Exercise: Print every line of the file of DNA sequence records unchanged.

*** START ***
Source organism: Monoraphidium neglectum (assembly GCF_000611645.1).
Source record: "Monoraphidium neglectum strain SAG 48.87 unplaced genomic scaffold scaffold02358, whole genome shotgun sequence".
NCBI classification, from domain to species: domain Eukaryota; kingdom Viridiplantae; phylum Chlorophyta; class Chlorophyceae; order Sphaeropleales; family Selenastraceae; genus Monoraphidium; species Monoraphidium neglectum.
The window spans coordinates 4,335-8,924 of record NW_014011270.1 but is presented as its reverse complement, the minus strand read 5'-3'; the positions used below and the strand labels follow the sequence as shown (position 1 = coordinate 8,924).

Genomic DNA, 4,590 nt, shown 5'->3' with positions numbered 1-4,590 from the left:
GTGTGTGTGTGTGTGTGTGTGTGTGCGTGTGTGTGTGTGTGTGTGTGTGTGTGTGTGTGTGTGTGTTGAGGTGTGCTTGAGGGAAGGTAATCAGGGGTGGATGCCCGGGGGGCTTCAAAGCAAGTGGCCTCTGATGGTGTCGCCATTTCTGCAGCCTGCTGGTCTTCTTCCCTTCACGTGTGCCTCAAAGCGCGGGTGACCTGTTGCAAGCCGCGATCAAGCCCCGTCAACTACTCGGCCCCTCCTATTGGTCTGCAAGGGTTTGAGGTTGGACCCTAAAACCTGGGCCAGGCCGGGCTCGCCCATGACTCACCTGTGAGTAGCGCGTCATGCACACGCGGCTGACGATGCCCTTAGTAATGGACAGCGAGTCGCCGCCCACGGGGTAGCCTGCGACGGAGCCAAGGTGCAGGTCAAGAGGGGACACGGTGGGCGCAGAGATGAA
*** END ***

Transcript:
Source organism: Monoraphidium neglectum (assembly GCF_000611645.1).
Source record: "Monoraphidium neglectum strain SAG 48.87 unplaced genomic scaffold scaffold02358, whole genome shotgun sequence".
NCBI classification, from domain to species: domain Eukaryota; kingdom Viridiplantae; phylum Chlorophyta; class Chlorophyceae; order Sphaeropleales; family Selenastraceae; genus Monoraphidium; species Monoraphidium neglectum.
The window spans coordinates 4,335-8,924 of record NW_014011270.1 but is presented as its reverse complement, the minus strand read 5'-3'; the positions used below and the strand labels follow the sequence as shown (position 1 = coordinate 8,924).

Genomic DNA, 4,590 nt, shown 5'->3' with positions numbered 1-4,590 from the left:
GTGTGTGTGTGTGTGTGTGTGTGTGCGTGTGTGTGTGTGTGTGTGTGTGTGTGTGTGTGTGTGTGTTGAGGTGTGCTTGAGGGAAGGTAATCAGGGGTGGATGCCCGGGGGGCTTCAAAGCAAGTGGCCTCTGATGGTGTCGCCATTTCTGCAGCCTGCTGGTCTTCTTCCCTTCACGTGTGCCTCAAAGCGCGGGTGACCTGTTGCAAGCCGCGATCAAGCCCCGTCAACTACTCGGCCCCTCCTATTGGTCTGCAAGGGTTTGAGGTTGGACCCTAAAACCTGGGCCAGGCCGGGCTCGCCCATGACTCACCTGTGAGTAGCGCGTCATGCACACGCGGCTGACGATGCCCTTAGTAATGGACAGCGAGTCGCCGCCCACGGGGTAGCCTGCGACGGAGCCAAGGTGCAGGTCAAGAGGGGACACGGTGGGCGCAGAGATGAA